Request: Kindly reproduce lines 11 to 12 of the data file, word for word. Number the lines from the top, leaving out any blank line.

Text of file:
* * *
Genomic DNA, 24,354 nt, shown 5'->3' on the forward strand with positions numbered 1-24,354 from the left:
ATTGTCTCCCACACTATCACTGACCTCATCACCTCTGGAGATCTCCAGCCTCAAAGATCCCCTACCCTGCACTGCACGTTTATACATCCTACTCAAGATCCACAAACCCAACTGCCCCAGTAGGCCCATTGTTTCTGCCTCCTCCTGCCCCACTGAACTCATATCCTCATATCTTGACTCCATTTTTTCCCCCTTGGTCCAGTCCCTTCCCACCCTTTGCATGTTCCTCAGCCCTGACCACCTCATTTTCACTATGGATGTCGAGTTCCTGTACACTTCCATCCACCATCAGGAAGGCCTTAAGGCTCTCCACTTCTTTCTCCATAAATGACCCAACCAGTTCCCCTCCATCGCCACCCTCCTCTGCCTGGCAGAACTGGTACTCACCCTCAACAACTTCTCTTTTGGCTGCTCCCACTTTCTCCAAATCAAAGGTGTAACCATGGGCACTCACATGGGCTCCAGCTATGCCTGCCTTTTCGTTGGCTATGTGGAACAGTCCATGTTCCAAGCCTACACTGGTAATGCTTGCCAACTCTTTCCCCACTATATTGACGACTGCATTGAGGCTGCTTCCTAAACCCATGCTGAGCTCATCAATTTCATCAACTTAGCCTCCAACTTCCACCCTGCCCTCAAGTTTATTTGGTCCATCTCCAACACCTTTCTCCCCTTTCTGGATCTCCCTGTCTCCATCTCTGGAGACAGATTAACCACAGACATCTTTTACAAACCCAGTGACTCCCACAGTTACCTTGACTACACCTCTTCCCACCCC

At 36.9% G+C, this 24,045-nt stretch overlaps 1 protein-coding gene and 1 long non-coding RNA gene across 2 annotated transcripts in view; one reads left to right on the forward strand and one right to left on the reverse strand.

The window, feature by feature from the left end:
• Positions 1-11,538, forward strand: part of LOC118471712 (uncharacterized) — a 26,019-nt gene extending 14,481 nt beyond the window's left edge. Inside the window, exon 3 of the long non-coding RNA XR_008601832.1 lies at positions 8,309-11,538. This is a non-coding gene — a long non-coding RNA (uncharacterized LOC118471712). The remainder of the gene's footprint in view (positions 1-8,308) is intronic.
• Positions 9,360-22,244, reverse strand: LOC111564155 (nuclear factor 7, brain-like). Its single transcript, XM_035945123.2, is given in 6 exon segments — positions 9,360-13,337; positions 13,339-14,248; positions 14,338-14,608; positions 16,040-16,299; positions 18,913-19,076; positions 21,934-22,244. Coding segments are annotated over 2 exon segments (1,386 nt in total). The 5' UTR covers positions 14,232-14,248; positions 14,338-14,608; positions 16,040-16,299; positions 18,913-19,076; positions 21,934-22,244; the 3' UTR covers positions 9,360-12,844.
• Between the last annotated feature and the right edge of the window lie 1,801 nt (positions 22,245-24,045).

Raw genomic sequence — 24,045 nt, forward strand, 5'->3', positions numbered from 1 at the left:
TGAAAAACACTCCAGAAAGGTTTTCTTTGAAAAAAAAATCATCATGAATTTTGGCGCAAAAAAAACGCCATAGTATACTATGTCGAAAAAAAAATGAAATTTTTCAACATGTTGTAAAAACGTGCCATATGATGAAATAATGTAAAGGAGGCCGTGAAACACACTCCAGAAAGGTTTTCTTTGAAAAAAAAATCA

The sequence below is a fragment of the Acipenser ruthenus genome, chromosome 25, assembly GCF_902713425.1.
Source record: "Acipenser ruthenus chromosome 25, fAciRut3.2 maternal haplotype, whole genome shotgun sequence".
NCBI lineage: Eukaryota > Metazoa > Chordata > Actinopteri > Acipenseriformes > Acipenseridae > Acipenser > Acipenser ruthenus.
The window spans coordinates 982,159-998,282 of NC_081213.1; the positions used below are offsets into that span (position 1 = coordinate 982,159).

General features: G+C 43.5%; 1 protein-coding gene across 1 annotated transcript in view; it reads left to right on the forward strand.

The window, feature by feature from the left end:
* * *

Source record: "Acipenser ruthenus chromosome 25, fAciRut3.2 maternal haplotype, whole genome shotgun sequence".
NCBI lineage: Eukaryota > Metazoa > Chordata > Actinopteri > Acipenseriformes > Acipenseridae > Acipenser > Acipenser ruthenus.